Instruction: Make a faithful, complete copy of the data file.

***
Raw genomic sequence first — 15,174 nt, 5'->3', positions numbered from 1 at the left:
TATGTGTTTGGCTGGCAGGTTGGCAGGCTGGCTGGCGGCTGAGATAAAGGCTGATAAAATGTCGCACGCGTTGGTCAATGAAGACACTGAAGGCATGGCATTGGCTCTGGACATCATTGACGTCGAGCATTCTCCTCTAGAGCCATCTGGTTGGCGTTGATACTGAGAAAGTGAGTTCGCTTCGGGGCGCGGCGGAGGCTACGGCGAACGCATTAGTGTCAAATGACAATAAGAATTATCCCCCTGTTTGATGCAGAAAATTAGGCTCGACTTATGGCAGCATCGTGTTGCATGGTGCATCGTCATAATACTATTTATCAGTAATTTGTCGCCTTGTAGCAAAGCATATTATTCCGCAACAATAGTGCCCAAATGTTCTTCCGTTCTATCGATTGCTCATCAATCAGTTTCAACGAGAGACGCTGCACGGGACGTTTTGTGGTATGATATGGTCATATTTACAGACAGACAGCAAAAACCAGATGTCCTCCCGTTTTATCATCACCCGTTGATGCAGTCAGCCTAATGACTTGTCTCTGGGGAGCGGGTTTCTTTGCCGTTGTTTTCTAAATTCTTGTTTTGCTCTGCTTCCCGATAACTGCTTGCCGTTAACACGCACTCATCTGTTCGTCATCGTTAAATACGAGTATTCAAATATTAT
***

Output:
Raw genomic sequence first — 15,174 nt, 5'->3', positions numbered from 1 at the left:
TATGTGTTTGGCTGGCAGGTTGGCAGGCTGGCTGGCGGCTGAGATAAAGGCTGATAAAATGTCGCACGCGTTGGTCAATGAAGACACTGAAGGCATGGCATTGGCTCTGGACATCATTGACGTCGAGCATTCTCCTCTAGAGCCATCTGGTTGGCGTTGATACTGAGAAAGTGAGTTCGCTTCGGGGCGCGGCGGAGGCTACGGCGAACGCATTAGTGTCAAATGACAATAAGAATTATCCCCCTGTTTGATGCAGAAAATTAGGCTCGACTTATGGCAGCATCGTGTTGCATGGTGCATCGTCATAATACTATTTATCAGTAATTTGTCGCCTTGTAGCAAAGCATATTATTCCGCAACAATAGTGCCCAAATGTTCTTCCGTTCTATCGATTGCTCATCAATCAGTTTCAACGAGAGACGCTGCACGGGACGTTTTGTGGTATGATATGGTCATATTTACAGACAGACAGCAAAAACCAGATGTCCTCCCGTTTTATCATCACCCGTTGATGCAGTCAGCCTAATGACTTGTCTCTGGGGAGCGGGTTTCTTTGCCGTTGTTTTCTAAATTCTTGTTTTGCTCTGCTTCCCGATAACTGCTTGCCGTTAACACGCACTCATCTGTTCGTCATCGTTAAATACGAGTATTCAAATATTAT